AP's Coaches Blog; Nothin' But Summer

You're looking at the new assistant coach of the New Jersey Devils



To quote country singer Dallas Smith; "hangin' out, talkin' 'bout, nothin' but summer". Mix in a little hockey talk, and you have my most recent blog post!


First of all.... what is going on outdoors? Last night was 9 degrees (high 40's Fahrenheit for the American readers). Mother Nature really needs to step up her game! Anyway, moving on to hockey.


My annual "night skates" kicked off on Tuesday night, and I have been pleasantly surprised with some of the up-and-coming prospects. One X Hockey Alum who has flown under the radar in recent years is Evan White. White is smooth as silk with the biscuit, and has a "Q League" release. Boy, the puck really flies off that kids stick. I would be shocked if White doesn't crack a Major Junior line up next year; White is Drummondville Voltigeurs property.


Congratulations to Newfoundlander Ryane Clowe on being added to the New Jersey Devils coaching staff for the 2016-17 NHL season. I had the pleasure of training with Clowe for two summers under Bobber Thompson, and have skated with Clowe in various summer skates over the years. To say that Clowe is a physical specimen is an understatement; the man is freakishly strong, and ultra-competitive. I have also heard that Clowe spends copious amounts of time in the film room analysing tape, which is what new-age coaches have to do in order to master their craft. In my opinion, there is no way that Clowe won't be a successful pro coach. Clowe has all the tools to be successful, and I think that the players will have a great deal of respect for him. Good luck Ryane! More details can be found right here http://www.sportsnet.ca/hockey/nhl/devils-name-rya...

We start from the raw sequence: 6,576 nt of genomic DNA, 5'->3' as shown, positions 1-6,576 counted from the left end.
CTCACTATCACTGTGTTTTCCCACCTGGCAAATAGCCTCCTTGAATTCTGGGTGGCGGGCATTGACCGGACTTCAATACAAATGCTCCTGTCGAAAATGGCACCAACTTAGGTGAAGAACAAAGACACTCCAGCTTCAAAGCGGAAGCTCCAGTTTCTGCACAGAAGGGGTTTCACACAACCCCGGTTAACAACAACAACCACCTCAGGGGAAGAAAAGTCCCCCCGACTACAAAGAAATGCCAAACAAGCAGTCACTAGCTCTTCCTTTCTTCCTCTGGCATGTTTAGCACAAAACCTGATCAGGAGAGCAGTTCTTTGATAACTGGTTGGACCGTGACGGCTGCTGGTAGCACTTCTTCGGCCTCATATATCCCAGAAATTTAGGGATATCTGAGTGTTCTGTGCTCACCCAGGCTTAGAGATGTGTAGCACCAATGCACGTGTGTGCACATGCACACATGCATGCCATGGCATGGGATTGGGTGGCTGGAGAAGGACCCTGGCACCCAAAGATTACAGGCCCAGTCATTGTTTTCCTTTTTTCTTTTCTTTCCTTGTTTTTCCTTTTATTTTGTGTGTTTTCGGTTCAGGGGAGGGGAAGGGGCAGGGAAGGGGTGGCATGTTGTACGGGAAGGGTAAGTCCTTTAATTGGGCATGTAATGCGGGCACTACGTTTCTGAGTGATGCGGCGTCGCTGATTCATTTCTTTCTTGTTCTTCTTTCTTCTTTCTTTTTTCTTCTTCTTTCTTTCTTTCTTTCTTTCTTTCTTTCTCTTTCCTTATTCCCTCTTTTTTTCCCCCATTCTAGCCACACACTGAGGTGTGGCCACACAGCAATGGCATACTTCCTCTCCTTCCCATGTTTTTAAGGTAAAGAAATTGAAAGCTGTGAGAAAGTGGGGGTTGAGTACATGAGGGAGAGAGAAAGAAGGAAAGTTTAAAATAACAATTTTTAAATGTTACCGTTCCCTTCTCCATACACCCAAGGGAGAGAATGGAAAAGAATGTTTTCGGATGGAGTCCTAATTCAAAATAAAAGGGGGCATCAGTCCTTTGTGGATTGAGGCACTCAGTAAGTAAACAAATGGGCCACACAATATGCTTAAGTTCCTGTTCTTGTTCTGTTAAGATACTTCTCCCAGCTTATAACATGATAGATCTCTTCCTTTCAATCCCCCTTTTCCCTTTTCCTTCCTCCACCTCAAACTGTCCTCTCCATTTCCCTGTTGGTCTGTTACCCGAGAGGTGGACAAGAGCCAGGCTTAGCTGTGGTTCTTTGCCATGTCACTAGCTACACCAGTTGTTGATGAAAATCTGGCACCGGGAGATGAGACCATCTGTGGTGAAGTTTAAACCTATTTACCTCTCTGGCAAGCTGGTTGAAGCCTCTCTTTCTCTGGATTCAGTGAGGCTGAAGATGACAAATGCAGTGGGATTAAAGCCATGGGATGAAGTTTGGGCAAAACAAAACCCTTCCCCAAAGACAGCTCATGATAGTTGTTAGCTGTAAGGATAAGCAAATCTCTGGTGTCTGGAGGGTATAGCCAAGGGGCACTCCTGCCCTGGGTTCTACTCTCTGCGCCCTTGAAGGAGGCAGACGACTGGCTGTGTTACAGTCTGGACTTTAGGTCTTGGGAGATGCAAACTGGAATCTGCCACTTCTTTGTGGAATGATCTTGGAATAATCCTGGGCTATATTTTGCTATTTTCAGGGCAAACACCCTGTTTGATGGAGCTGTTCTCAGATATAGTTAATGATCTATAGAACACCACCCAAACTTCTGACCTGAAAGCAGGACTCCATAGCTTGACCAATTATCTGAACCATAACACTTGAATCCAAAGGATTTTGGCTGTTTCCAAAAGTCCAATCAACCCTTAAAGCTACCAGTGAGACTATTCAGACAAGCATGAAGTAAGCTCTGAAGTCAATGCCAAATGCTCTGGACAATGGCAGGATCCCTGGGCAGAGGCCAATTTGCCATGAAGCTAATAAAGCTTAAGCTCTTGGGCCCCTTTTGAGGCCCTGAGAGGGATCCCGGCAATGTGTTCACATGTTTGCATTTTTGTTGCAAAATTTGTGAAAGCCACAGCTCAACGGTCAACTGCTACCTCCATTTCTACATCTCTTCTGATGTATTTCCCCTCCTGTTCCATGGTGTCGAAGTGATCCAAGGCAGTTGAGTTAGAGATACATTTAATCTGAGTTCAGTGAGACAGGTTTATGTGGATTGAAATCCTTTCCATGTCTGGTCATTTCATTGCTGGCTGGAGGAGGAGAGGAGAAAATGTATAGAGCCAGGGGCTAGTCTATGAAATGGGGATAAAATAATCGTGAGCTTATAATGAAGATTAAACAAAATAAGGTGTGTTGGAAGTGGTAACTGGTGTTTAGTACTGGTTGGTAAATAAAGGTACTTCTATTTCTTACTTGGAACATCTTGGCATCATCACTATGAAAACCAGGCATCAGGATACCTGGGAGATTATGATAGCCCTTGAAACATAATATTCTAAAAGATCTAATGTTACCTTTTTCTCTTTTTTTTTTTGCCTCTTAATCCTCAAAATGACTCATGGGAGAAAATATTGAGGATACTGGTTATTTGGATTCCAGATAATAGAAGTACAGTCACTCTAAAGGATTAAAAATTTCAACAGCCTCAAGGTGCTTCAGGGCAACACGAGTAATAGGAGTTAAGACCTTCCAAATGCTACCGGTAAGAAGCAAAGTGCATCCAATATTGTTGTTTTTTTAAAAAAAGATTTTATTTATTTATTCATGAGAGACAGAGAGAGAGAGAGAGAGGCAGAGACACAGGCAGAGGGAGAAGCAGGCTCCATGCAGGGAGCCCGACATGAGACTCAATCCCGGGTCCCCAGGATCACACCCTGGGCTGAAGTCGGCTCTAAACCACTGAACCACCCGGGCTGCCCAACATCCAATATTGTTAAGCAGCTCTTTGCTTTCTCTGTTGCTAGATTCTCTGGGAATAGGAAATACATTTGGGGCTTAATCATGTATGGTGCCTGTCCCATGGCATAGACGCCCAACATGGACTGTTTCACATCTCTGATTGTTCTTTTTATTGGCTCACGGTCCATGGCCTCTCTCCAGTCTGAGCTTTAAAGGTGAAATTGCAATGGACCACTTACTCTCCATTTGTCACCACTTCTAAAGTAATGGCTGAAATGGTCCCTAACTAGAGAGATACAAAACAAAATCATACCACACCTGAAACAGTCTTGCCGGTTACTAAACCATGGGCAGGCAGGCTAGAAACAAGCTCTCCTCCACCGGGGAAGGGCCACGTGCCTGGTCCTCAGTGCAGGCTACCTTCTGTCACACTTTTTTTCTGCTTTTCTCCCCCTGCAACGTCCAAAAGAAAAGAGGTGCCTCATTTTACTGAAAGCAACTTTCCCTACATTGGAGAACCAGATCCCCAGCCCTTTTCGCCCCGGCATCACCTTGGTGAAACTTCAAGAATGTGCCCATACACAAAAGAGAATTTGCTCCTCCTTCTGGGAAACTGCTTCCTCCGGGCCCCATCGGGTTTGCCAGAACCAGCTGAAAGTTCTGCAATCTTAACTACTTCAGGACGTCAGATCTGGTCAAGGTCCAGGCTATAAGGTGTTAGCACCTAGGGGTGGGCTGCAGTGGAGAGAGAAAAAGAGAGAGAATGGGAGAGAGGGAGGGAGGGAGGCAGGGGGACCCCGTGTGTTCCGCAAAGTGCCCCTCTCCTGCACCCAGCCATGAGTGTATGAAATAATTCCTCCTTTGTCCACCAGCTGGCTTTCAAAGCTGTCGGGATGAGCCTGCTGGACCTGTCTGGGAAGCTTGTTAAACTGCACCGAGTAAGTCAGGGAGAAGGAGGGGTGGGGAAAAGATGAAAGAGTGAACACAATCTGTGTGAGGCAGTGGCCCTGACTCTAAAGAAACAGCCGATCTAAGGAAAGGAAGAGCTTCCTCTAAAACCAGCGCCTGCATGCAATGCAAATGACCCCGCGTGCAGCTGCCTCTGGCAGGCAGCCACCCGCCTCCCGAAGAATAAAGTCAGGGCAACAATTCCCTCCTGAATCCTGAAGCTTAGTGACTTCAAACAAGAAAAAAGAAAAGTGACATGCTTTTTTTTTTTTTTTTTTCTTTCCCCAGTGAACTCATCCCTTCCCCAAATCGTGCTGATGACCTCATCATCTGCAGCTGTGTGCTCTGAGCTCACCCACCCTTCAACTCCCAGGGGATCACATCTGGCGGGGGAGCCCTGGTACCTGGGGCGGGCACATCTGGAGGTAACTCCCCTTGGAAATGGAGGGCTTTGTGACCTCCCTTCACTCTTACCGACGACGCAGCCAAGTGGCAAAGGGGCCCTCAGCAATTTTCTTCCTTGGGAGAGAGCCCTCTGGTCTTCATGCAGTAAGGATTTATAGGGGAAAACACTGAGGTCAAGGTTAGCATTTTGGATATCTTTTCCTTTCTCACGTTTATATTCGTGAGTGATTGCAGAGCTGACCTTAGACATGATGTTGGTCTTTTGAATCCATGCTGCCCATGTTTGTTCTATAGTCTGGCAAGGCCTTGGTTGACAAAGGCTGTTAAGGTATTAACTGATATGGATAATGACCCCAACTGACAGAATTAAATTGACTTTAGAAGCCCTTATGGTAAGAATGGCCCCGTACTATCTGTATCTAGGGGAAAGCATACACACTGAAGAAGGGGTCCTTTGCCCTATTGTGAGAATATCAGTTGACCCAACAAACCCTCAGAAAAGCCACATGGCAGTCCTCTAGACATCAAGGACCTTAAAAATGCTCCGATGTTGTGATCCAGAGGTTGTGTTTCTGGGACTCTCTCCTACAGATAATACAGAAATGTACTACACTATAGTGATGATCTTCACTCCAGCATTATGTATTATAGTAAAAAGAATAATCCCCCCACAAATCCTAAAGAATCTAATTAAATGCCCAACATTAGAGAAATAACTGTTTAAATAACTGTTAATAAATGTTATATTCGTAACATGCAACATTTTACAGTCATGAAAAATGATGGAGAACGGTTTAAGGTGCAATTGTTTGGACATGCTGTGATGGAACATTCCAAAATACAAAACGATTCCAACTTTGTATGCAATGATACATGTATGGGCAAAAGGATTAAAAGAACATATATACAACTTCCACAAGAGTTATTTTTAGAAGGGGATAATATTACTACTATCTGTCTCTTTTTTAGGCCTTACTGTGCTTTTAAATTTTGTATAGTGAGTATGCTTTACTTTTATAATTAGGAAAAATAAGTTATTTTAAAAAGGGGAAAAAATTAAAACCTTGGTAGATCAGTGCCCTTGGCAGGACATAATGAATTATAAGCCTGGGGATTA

You know what Newfoundlander's need during every summer campfire? Warm pants. Jogging pants. We have X Hockey jogging pants folks! Drop me a line if you're interested in a pair, I have all sizes available. ap@xhockey.ca


Congratulations to #xhockeyplayers Nick Gosse and Kyle Petten on winning gold at the U16 World Ball Hockey Championships in Sheffield, England this week. Canada defeated Slovakia 2-1 in the finals to take home the big prize. Gosse, a 3rd round pick of the Rimouski Oceanic in the 2016 QMJHL Midget Draft, is a heck of an athlete. Petten played at Notre Dame School in Wilcox, Sask. in 2015-16 and will be a highly-coveted prospect in next year's Q draft. I look forward to seeing both guys on the ice in the coming weeks.


Last but not least.... after a tagged Facebook post last week, I promised RPHS staff alumni Todd Macdonald that I would do a little blog article on hockey stick length. I am a man of my word, so here goes. There is no such thing as a proper stick length. There is no simplified formula, equation, or algorithm that determines the proper stick length for a player. Over the course of your lifetime as a hockey player, you will receive umpteen "professional opinions" on how long your stick should be. You will hear that your stick should be "to your nose, cheek, forehead, or just about any part of the facial anatomy" from Squirt to Pro. My opinion; younger players should use a shorter stick (to your chin) until they learn the fundamentals of stickhandling. Once a player has the fundamentals down, players can experiment with different stick lengths to determine what they are most comfortable with. A shorter stick will give you better control of the puck in tight spaces, while a longer stick will increase your shot power (more torque) and allow you to get your stick into more passing lanes. If you don't believe me; take a look at the pros. The best player in the history of the game (#99) used a shorter stick. However, the 5'8'' Marty St Louis used a telephone pole! Datsyuk uses a long stick, Duchene uses a shorter stick. See my point? It really comes down to personal preference. For a guy my size, using a longer stick (just past my nose) was beneficial for me because I needed a little extra reach on the Penalty Kill. One thing I do believe is that players can take it to the extreme on the short side sometimes, which can be dangerous once contact hockey starts. Some guys go to Bantam hockey with sticks that come to the base of their neck, which causes them to hunch over a lot when they are skating with the puck. This puts your head in a target area for shoulder-to-head body contact, which is risky in today's concussion-filled game.


Until Next time,

AP